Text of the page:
Tension and conflict soon arises when senior executives join family-owned businesses.
Business Psychology principal consultant Richard Motet said in most cases the relationship "ends in tears".
Feedback from clients, whom were family-business owners, included: "I want a slave with a good attitude".
"I want a dog who can bark, but not at me."
Owners saw their business as a reflection of themselves and were therefore reluctant to accept criticism or suggested changes, he said.
Just Water International chief executive Tony Falkenstein said it was a case of saying: "I may not like the way they do things, but they do work."
He gave the example of one chief executive he hired.
"I'm not a big spender, I don't really do flashy lunches, but this guy would fly people up for the Sevens, and wine and dine them at expensive restaurants."
Although this made Falkenstein "shudder", he had to acknowledge that it was a successful move for the company both in terms of the clients the executive brought in and the relationships he built.
Falkenstein said this was because he was able to step-back and acknowledge that this is best for the company.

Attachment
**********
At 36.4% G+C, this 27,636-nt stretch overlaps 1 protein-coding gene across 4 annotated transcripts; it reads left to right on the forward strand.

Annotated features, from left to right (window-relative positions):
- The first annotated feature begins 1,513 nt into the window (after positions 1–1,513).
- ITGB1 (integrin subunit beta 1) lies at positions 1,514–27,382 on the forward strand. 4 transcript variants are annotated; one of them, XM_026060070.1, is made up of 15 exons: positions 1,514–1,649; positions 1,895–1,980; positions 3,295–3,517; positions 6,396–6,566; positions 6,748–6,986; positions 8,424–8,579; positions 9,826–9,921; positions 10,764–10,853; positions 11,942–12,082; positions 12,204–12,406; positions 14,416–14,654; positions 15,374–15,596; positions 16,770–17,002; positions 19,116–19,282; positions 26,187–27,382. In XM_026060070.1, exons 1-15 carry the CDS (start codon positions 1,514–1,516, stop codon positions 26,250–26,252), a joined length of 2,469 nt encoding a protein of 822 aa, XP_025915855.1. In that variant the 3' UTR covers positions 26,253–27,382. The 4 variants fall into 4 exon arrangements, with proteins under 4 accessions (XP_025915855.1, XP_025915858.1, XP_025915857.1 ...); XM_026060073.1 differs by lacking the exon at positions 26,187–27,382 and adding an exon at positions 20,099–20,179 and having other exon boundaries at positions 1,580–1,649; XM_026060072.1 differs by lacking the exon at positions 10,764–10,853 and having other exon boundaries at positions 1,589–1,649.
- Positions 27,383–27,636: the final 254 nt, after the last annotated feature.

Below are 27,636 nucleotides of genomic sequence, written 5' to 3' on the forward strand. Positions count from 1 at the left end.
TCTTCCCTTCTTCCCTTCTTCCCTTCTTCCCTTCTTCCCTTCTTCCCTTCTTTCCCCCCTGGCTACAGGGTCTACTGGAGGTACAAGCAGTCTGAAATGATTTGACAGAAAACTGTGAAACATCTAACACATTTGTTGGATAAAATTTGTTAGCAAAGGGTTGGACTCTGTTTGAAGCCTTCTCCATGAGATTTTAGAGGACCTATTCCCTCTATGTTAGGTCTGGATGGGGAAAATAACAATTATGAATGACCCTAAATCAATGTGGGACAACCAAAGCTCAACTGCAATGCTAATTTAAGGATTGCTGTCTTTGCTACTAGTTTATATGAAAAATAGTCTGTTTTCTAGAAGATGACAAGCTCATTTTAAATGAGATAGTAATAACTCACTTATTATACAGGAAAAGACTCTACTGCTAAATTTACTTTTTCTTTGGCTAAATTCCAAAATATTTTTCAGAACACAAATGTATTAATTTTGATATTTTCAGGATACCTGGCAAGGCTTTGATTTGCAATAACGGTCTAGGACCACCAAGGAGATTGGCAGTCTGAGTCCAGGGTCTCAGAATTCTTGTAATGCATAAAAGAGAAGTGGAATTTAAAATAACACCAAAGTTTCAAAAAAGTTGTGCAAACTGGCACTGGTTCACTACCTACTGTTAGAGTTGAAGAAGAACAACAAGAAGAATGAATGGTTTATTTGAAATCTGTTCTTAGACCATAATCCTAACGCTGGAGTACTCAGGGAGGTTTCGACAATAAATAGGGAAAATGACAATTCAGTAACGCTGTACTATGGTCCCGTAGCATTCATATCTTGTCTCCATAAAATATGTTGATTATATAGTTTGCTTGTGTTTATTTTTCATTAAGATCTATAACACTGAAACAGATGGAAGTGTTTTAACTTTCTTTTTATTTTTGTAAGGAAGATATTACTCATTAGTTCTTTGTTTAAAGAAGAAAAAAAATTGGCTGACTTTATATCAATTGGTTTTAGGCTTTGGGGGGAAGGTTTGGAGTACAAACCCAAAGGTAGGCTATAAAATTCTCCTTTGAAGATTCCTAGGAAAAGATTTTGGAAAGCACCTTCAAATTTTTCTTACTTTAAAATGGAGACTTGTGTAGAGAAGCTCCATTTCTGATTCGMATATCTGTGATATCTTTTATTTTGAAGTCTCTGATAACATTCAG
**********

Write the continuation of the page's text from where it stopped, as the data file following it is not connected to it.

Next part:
"It comes back to the psychology of the owner."
"I like doing new things. As long as they're hitting the KPI (Key Performance Indicators) then I say hey they have a better way of doing things."
Unfortunately, industry experience tells Motet that many family-business owners were less open to this.
He said, instead tension and conflict often arose from differing perspectives and focuses.
Executives would be focused on the bottom line, which was often not the way the family do things, he said.
He gave the example of capital investment.
Unlike other businesses, capital invested in new machinery or refinancing the business would come directly from the owner's own pocket, he said.
"Although they're asking to use money to invest in a new machine to help the business, this means the family can't go to Cancun for Christmas this year."
Employment Law Advocacy employment advocate Daniel Gelb has previously worked as a general manager in two separate family-owned businesses.
He maintains a good working relationship with the owner of one of these, but not the other.
"It did end in tears. Partially due to a difference in opinion."
He said the main difference between a family-owned and corporate entity was the reporting structure.
"In a corporate company there is a clear hierarchy and chain of command. In a family-owned business, the reality is the head of the family is at the top of the business and everyone else is one layer below."
Motet suggested owners hiring go through a facilitated process to assess whether they could work with the executive.
"They're [executives] not simply entering a business; they're entering into a marriage with all the family politics and consequences."
Gelb said it all came back to the golden rule.
"He who has the gold rules."
- Fairfax Media
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